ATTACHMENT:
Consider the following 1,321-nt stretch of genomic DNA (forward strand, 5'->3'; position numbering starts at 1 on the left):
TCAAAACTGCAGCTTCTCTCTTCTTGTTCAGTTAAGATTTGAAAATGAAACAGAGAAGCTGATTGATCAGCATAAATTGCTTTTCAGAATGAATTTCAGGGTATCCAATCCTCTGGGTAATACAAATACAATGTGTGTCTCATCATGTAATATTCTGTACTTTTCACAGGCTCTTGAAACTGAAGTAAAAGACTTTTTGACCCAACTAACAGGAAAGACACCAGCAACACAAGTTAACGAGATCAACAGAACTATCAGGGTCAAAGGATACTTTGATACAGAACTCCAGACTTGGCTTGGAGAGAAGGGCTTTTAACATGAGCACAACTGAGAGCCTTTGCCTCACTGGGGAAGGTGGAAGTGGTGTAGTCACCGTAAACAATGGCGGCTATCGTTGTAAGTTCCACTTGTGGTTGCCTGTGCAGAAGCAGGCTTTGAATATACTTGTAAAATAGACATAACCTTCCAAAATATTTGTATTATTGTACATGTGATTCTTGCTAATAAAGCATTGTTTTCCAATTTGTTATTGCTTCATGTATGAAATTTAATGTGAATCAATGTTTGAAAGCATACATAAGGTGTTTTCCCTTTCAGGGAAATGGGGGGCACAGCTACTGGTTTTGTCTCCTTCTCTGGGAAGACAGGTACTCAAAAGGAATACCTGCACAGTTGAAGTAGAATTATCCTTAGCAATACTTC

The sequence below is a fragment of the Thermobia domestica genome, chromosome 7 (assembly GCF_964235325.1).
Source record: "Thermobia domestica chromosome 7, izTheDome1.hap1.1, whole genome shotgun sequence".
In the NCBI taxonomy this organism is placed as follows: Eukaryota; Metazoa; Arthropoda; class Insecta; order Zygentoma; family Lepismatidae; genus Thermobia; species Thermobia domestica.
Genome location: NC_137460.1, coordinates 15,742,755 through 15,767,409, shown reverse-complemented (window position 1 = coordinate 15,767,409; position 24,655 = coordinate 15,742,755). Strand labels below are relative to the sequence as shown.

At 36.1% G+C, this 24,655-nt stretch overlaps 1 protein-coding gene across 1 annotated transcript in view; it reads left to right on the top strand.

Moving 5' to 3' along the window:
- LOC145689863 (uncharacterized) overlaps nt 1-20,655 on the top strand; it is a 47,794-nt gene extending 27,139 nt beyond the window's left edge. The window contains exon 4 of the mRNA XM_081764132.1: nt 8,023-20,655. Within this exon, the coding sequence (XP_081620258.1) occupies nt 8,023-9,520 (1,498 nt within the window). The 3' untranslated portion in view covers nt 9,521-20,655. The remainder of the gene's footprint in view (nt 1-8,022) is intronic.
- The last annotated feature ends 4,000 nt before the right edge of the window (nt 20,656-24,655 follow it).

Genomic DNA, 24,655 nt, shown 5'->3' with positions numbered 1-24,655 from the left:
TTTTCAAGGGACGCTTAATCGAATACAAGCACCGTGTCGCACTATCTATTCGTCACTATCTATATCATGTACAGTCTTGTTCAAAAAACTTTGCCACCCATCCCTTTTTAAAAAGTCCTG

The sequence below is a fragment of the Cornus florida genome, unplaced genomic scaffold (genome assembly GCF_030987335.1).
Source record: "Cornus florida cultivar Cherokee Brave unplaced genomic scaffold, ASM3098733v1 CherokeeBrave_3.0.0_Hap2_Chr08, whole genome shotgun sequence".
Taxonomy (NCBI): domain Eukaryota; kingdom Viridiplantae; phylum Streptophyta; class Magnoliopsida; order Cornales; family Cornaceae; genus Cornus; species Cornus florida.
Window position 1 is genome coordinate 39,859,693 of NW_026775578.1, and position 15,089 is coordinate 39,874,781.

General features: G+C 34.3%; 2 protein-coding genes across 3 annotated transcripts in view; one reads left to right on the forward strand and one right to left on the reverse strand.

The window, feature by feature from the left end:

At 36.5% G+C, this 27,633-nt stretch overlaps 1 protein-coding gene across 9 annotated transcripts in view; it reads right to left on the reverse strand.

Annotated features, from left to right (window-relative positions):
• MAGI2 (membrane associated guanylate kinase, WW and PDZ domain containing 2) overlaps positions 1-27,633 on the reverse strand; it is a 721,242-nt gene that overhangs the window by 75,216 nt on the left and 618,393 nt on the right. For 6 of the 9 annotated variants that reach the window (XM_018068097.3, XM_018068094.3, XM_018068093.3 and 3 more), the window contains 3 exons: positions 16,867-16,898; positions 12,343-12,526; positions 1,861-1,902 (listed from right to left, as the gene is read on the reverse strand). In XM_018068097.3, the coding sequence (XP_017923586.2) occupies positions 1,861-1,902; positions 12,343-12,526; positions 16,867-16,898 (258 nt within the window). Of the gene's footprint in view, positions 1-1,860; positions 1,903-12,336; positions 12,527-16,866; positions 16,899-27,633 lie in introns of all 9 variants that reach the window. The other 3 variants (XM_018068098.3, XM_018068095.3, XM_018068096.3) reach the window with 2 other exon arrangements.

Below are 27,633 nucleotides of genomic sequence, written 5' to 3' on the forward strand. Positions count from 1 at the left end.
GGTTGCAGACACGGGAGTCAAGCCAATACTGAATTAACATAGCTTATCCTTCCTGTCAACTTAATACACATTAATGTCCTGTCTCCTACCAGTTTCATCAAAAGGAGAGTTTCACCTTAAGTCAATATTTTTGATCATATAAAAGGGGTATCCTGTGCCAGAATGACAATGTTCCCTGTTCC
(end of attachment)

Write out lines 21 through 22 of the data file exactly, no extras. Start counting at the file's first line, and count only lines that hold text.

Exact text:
• MAGI2 (membrane associated guanylate kinase, WW and PDZ domain containing 2) overlaps positions 1-27,633 on the reverse strand; it is a 721,242-nt gene that overhangs the window by 75,216 nt on the left and 618,393 nt on the right. For 6 of the 9 annotated variants that reach the window (XM_018068097.3, XM_018068094.3, XM_018068093.3 and 3 more), the window contains 3 exons: positions 16,867-16,898; positions 12,343-12,526; positions 1,861-1,902 (listed from right to left, as the gene is read on the reverse strand). In XM_018068097.3, the coding sequence (XP_017923586.2) occupies positions 1,861-1,902; positions 12,343-12,526; positions 16,867-16,898 (258 nt within the window). Of the gene's footprint in view, positions 1-1,860; positions 1,903-12,336; positions 12,527-16,866; positions 16,899-27,633 lie in introns of all 9 variants that reach the window. The other 3 variants (XM_018068098.3, XM_018068095.3, XM_018068096.3) reach the window with 2 other exon arrangements.

Below are 27,633 nucleotides of genomic sequence, written 5' to 3' on the forward strand. Positions count from 1 at the left end.